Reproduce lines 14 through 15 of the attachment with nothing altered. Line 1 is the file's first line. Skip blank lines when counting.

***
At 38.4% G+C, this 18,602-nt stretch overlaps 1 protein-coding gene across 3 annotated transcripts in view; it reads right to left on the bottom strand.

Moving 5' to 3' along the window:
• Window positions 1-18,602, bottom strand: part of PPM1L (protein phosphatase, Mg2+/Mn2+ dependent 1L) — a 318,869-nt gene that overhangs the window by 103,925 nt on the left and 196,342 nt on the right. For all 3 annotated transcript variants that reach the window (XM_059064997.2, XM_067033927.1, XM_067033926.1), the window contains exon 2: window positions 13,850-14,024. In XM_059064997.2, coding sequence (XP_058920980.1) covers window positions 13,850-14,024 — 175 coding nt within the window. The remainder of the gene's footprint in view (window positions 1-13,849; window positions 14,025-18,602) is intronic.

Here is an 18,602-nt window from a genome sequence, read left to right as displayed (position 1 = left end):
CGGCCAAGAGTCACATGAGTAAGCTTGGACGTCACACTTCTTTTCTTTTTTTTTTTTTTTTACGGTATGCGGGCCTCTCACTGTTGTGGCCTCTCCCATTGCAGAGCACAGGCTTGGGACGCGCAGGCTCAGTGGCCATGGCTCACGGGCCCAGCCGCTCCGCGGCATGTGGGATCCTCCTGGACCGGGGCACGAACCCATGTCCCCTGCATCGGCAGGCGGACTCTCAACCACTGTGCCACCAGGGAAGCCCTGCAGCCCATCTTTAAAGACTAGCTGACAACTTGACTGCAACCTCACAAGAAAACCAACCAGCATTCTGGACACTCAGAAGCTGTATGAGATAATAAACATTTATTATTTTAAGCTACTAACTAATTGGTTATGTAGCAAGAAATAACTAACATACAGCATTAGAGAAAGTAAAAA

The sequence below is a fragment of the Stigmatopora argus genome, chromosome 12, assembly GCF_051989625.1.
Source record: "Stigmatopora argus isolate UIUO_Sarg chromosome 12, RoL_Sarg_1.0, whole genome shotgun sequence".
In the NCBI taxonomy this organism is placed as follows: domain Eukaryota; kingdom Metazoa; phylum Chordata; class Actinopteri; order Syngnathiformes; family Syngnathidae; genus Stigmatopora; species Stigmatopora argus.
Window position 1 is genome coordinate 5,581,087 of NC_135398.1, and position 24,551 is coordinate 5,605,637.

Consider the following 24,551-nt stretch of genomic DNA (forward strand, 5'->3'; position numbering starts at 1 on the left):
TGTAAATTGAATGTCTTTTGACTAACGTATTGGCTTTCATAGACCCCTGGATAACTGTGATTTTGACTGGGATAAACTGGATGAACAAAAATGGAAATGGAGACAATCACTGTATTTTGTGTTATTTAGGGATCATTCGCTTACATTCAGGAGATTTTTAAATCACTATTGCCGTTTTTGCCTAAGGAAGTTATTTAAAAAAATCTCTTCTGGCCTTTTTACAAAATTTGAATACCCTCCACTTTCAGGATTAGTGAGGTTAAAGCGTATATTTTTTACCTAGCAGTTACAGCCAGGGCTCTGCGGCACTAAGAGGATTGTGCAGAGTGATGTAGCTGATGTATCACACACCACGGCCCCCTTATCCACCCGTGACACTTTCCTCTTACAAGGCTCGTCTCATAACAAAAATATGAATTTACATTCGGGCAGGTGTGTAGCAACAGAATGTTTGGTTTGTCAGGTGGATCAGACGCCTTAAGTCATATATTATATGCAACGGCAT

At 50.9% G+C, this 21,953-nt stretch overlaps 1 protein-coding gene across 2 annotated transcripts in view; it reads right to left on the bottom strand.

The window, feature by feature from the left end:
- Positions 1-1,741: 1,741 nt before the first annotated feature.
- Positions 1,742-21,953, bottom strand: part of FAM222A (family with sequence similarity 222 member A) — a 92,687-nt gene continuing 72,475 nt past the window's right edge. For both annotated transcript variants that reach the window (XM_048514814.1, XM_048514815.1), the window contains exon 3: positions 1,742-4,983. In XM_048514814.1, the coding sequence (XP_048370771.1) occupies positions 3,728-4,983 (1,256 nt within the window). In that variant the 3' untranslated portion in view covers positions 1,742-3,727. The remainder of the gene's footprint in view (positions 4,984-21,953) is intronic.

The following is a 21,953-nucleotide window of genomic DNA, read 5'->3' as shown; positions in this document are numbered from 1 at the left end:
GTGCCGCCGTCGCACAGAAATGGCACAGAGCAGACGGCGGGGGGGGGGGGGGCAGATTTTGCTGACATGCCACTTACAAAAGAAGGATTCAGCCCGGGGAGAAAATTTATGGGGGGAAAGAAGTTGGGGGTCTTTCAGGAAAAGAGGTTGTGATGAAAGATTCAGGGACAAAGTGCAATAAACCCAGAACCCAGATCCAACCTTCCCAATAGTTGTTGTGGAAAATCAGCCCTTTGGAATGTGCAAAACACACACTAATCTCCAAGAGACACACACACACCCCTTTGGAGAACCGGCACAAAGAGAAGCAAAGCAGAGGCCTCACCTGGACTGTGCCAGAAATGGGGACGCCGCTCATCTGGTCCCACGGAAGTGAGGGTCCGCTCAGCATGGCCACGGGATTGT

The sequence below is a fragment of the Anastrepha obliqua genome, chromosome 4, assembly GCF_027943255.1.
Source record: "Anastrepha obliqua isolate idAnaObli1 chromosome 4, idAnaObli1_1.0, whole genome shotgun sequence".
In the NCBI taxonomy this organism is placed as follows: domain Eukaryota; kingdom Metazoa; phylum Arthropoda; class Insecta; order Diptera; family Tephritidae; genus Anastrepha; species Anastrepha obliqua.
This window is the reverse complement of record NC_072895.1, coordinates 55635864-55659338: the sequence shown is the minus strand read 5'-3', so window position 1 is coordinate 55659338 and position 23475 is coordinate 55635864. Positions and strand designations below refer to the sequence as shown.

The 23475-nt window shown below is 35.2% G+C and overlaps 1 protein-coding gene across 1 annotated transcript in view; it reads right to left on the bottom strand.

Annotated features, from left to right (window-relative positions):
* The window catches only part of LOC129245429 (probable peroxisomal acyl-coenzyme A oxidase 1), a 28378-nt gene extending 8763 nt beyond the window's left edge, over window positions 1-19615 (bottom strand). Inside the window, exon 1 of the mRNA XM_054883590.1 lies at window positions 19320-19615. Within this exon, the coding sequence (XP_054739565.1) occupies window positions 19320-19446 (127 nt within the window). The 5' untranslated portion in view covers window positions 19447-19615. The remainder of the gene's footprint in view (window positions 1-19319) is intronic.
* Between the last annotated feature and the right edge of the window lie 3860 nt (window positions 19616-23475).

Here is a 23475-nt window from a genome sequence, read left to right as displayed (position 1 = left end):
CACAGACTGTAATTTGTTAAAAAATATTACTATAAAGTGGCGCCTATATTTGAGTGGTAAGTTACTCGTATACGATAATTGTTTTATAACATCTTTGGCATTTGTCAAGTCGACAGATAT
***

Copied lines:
- Positions 1-1,741: 1,741 nt before the first annotated feature.
- Positions 1,742-21,953, bottom strand: part of FAM222A (family with sequence similarity 222 member A) — a 92,687-nt gene continuing 72,475 nt past the window's right edge. For both annotated transcript variants that reach the window (XM_048514814.1, XM_048514815.1), the window contains exon 3: positions 1,742-4,983. In XM_048514814.1, the coding sequence (XP_048370771.1) occupies positions 3,728-4,983 (1,256 nt within the window). In that variant the 3' untranslated portion in view covers positions 1,742-3,727. The remainder of the gene's footprint in view (positions 4,984-21,953) is intronic.